Nathan Müller

In Silico Medical Device Drop Testing VS Benchtop

In Silico Medical Device Drop Testing This blog explores in silico medical device drop testing VS traditional benchtop methods. Medical device design must address how a device is used and handled (e.g., handheld, benchtop, self-supporting, etc.).


In most jurisdictions, drop testing is required as part of regulatory body submissions seeking certification for sale in each jurisdiction (e.g., EU CE Mark).

Regulatory bodies widely consider IEC 60601-1 as the baseline requirement for safety and efficacy of medical electrical devices. This standard prescribes heights and orientations for drops to occur, with unacceptable failure being defined and justified by the product’s design team.

Early-stage design timelines are often tight and limit designers’ ability to provide early-stage results of a product’s safety and efficacy. Physical testing in-house can increase confidence of a design’s robustness, but only to the degree that prescribed failure is detectable through physical means.

Too often, early-stage prototype materials and connections (fastening points, bonded joints, etc.) are not representative of intended final design. If physical testing is left until a late stage in design, when the product’s design is locked in with final materials (e.g., thermoplastics) and fastenings, high capital costs and longer timelines are often required for design changes.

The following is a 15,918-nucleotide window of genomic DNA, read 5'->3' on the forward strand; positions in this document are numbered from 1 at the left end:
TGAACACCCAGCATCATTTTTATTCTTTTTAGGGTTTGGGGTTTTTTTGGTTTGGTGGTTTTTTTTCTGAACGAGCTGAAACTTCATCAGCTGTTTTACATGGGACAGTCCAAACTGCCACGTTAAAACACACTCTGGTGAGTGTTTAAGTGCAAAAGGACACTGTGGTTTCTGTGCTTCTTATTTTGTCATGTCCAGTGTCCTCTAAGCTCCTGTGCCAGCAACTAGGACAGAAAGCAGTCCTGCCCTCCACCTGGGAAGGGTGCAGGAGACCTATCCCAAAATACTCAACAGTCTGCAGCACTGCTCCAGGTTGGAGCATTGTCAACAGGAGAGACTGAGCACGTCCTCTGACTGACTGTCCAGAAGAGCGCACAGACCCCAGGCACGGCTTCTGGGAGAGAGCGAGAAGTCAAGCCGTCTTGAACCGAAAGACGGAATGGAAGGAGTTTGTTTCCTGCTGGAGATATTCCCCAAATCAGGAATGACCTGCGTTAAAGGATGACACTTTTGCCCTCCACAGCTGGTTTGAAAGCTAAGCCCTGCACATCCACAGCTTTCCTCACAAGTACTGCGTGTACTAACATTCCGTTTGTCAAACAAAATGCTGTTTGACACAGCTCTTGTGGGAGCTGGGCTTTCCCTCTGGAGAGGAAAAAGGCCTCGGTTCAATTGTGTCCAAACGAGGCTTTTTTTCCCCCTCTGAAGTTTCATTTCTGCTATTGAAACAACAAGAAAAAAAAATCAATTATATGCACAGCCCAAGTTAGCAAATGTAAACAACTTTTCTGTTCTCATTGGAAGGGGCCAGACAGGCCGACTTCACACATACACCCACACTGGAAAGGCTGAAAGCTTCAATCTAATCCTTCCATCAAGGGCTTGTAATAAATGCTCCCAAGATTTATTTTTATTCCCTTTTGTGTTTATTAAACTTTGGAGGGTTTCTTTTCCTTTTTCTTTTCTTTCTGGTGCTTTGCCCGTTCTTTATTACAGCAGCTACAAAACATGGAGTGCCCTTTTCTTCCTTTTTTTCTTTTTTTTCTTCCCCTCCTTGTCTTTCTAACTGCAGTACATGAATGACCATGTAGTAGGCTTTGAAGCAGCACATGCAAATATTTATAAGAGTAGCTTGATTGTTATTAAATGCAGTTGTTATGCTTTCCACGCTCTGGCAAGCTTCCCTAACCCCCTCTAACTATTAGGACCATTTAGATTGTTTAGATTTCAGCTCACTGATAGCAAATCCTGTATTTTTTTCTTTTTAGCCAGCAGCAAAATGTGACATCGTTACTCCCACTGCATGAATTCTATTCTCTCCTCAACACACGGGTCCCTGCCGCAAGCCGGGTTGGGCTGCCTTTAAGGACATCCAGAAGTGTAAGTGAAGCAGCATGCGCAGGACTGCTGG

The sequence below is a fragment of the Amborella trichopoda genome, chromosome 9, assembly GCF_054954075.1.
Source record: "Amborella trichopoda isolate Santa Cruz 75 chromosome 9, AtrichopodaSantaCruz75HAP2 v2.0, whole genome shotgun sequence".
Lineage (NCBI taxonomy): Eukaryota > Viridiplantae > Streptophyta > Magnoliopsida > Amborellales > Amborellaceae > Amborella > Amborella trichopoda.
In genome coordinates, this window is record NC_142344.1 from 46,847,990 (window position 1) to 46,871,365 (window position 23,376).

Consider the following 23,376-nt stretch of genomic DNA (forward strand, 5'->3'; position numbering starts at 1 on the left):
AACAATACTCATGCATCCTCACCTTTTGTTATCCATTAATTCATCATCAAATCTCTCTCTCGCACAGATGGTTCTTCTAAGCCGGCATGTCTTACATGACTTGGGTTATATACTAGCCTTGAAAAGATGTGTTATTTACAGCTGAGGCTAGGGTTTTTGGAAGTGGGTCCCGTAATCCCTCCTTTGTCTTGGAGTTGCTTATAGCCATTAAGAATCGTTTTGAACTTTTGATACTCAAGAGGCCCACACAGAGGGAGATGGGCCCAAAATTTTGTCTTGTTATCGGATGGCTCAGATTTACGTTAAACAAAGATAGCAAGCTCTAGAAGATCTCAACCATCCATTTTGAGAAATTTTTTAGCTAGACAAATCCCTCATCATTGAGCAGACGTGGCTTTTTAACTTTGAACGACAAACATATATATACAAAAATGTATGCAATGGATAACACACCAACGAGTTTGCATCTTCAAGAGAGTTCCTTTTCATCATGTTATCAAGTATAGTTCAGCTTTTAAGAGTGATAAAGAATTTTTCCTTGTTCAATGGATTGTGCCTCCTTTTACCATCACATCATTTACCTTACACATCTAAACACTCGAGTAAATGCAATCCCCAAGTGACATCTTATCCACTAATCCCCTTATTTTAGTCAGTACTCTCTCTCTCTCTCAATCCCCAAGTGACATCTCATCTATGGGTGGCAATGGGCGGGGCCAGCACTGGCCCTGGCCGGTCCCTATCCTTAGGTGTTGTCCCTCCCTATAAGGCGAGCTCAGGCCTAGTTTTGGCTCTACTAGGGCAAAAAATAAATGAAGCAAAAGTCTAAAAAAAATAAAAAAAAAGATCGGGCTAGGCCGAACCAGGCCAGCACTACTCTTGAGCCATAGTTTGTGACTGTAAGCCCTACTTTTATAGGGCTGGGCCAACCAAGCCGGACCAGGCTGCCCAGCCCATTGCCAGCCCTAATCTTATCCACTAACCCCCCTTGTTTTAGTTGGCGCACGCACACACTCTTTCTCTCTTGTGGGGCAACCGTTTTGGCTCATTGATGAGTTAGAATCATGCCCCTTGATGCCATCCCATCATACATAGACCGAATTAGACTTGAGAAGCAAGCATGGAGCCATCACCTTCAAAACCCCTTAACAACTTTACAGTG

Regardless of early or late-stage physical testing, the cycle time from definition to results is relatively long due to the workflow (design, release, procurement, and assembly) required before testing can occur. This increases costs for labour and materials – drop tests consume whole assemblies of major structural components, which can incur high costs due to small quantities in early-stage design.

In silico medical device drop testing is an alternative to physical testing, and part of Computer-Aided Engineering (CAE or CAx). A device’s CAD (components modeled in digital form) or ad-hoc representations can be built into a computational model using engineering software like Ansys, and run through simulations representing physical tests.